Moira Queen on Trial: What Can They Actually Try Her For?

I hate watching the law played out on TV, because the law is often exacting and detail oriented. But good stories often require painting with a broad brush. Which means I spend a lot of time saying “You can’t do that” while being shushed by others. But, aside from a few head scratching moments, The Arrow did one of the better jobs I’ve seen. Still, for fun, here’s my favorite pieces of what they got right, and what they got wrong.

Are you required to let your opponent know when you invoke Rule 15?
Absolutely! And a good attorney invokes it as often as needed.

What does Rule 15 do?
In a Federal criminal trial it means someone wants to depose a witness before trial.  That helps you figure out how strong your case will be at trial. Both sides get to be there so, yeah, they know when you invoke it.

Under Federal civil rules you invoke Rule 15 to amend a pleading. Which you then serve on your adversary so, yeah, they also know that you invoked it.

Under Starling City rules, apparently, it means you want the death penalty… which you tell opposing counsel about in court… as a professional courtesy? They must invoke the death penalty a lot to give it its own rule. Example: “Your honor, I object! Also, I’d like to invoke Rule 15.”



Can Lead Attorney for the State Laurel be disbarred for talking to Defendant Moria Queen without Moira’s attorney present?
Yes. Will she be? Hard to say, but some kind of reprimand from the legal bar is likely.

The whole point of having a lawyer is to keep you from saying and doing things you’ll regret. Avoiding Moira’s lawyer, so you can talk to Moira alone, and convince her to take a plea deal, instead of going to trial, because you know about her affair with Malcom Merlyn, is bad form. It could screw up your case. It could also get you disbarred. Just a bad idea all around.

Did Moira engage in a Conspiracy to Murder?

Conspiracy is an agreement between two or more people to commit a criminal act with an overt act to that end. She agreed to help out Malcom Merlyn with the machines that would destroy the Glades; she gave him access to the materials necessary to build machines; and she intended that the Glades be destroyed by the machines, along with all of its occupants. So, yeah, guilty of conspiracy to murder.



Does she have a defense for withdrawing?
Yes. Assuming her lawyer wasn’t so busy making unnecessary bail motions that she forgot to put on a withdrawal of conspiracy defense for the jury.

Going on TV to tell people you were part of a conspiracy is a pretty clear way to withdraw, especially if your co-conspirator is watching. And seeing as how Malcom waited some time to set off the machines, he had plenty of time to decide if he wanted to withdraw and not destroy the Glades as well. Even in a jurisdiction that requires the individual to stop the crime in order to withdraw, she would be ok because she pled for people to get out of the Glades, and then was prevented from further action by being immediately arrested by the police who would then, presumably, be responsible for stopping the crime. Unless, of course, they would prefer people who join conspiracies to withdraw by putting on a mask and going all vigilante on their former co-conspirators.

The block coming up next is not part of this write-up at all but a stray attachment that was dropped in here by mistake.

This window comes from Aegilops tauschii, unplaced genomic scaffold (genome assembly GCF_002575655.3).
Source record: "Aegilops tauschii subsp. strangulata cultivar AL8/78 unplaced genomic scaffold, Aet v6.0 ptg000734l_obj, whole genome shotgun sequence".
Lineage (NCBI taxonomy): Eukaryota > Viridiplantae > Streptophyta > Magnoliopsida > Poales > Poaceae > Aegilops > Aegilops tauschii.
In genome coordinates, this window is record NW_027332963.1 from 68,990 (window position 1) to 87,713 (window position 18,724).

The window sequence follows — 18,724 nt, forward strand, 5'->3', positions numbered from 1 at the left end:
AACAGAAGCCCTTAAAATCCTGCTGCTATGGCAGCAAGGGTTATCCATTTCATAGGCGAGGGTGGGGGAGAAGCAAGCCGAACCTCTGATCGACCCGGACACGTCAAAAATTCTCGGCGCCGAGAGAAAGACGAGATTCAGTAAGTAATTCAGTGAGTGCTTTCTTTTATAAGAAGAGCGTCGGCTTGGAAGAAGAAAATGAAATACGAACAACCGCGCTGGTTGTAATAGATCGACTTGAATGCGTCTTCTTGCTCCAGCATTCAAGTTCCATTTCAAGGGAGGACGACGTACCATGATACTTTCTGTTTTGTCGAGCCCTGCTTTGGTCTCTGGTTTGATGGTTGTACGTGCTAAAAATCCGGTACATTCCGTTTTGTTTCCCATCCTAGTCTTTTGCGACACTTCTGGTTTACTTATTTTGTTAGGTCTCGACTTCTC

Is she responsible for aiding and abetting 503 mass murders?
That depends on how many people Malcom killed before she withdrew from the conspiracy.

She’s accountable for all the crimes that occurred before the she withdrew (including the “dozens” of murders he committed while she was part of the conspiracy) but not the stuff that happened afterwards. So, if we’re talking about the 503 people who died in the Glades after she went on TV, the answer is no.

If she were responsible for those deaths could she use duress as a defense?
No, not even if she met all the elements, which she doesn’t. Let’s run the numbers:

  • Well-grounded fear? Check!
  • Imminent threat of death or serious bodily harm? Umm… Probably not. Imminent means now, as in “right now!” Not months or years. A defense using months or years might work for someone chained in a house with no means of escape, but Moira is pretty much free to go wherever she wants and do whatever she wants whenever she wants.
  • No reasonable opportunity to escape? Well… she does live in her own house, run her own company and have enough money to go anywhere she wants in the world at any time, which would include, I’m assuming, the police station. Or, she could just tell the police when they come to her house. Which they do semi-regularly. So, I’m going to say no.

Even if she could meet all the elements, you’re not allowed to kill one person, or dozens, to save someone else, even if they are your children. Sorry Moira.


 Can she be held responsible for jury tampering?
No. Unless Starling City has a special rule for that too.

Jury tampering occurs when an individual, such as Malcom Merlyn, by use of corruption or threats tries to influence the outcome of a trial. Jury tampering is serious business, and the penalties can be pretty severe. Let’s be honest though, if you’re Malcom Merlyn, and you’ve killed hundreds of people, a little jury tampering isn’t going to keep you up at night. But Moira had nothing to do with it so she can’t be held responsible. That’s all on Malcom.

Because the jury was tampered with, can they try her again?

The Fifth amendment of the U.S. Constitution forbids double jeopardy, which means you can’t be tried twice for the same crime. Even if your former co-conspirator comes back from the dead and threatens the jury, once a jury reaches a not-guilty verdict and the judge ratifies it in court, they can’t try her again for that same crime. So, Moira is a free woman, but keeping all those secrets is going to get her killed if she’s not careful. Oh, wait….